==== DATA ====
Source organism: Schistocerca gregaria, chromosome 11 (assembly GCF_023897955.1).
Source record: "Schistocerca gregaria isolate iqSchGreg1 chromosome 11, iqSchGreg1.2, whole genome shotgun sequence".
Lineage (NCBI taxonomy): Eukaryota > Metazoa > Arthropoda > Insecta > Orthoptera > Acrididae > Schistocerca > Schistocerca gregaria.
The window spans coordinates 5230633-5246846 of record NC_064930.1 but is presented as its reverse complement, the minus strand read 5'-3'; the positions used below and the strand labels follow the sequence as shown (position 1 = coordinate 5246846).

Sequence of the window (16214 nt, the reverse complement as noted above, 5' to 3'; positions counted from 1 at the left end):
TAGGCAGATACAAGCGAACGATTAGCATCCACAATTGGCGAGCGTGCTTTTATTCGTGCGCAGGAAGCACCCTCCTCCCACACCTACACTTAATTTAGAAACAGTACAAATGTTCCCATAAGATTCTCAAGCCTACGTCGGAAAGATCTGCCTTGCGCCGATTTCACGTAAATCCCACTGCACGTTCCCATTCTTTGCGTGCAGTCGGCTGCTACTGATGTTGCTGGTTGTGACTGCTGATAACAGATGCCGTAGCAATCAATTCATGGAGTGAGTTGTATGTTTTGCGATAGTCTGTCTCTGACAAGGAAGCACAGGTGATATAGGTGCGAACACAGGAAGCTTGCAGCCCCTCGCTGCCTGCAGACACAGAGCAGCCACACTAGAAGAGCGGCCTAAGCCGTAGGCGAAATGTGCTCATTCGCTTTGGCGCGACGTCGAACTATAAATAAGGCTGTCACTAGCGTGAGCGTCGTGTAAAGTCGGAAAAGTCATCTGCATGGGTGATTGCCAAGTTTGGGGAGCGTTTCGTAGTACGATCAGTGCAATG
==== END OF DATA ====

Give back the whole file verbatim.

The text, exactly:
Source organism: Schistocerca gregaria, chromosome 11 (assembly GCF_023897955.1).
Source record: "Schistocerca gregaria isolate iqSchGreg1 chromosome 11, iqSchGreg1.2, whole genome shotgun sequence".
Lineage (NCBI taxonomy): Eukaryota > Metazoa > Arthropoda > Insecta > Orthoptera > Acrididae > Schistocerca > Schistocerca gregaria.
The window spans coordinates 5230633-5246846 of record NC_064930.1 but is presented as its reverse complement, the minus strand read 5'-3'; the positions used below and the strand labels follow the sequence as shown (position 1 = coordinate 5246846).

Sequence of the window (16214 nt, the reverse complement as noted above, 5' to 3'; positions counted from 1 at the left end):
TAGGCAGATACAAGCGAACGATTAGCATCCACAATTGGCGAGCGTGCTTTTATTCGTGCGCAGGAAGCACCCTCCTCCCACACCTACACTTAATTTAGAAACAGTACAAATGTTCCCATAAGATTCTCAAGCCTACGTCGGAAAGATCTGCCTTGCGCCGATTTCACGTAAATCCCACTGCACGTTCCCATTCTTTGCGTGCAGTCGGCTGCTACTGATGTTGCTGGTTGTGACTGCTGATAACAGATGCCGTAGCAATCAATTCATGGAGTGAGTTGTATGTTTTGCGATAGTCTGTCTCTGACAAGGAAGCACAGGTGATATAGGTGCGAACACAGGAAGCTTGCAGCCCCTCGCTGCCTGCAGACACAGAGCAGCCACACTAGAAGAGCGGCCTAAGCCGTAGGCGAAATGTGCTCATTCGCTTTGGCGCGACGTCGAACTATAAATAAGGCTGTCACTAGCGTGAGCGTCGTGTAAAGTCGGAAAAGTCATCTGCATGGGTGATTGCCAAGTTTGGGGAGCGTTTCGTAGTACGATCAGTGCAATG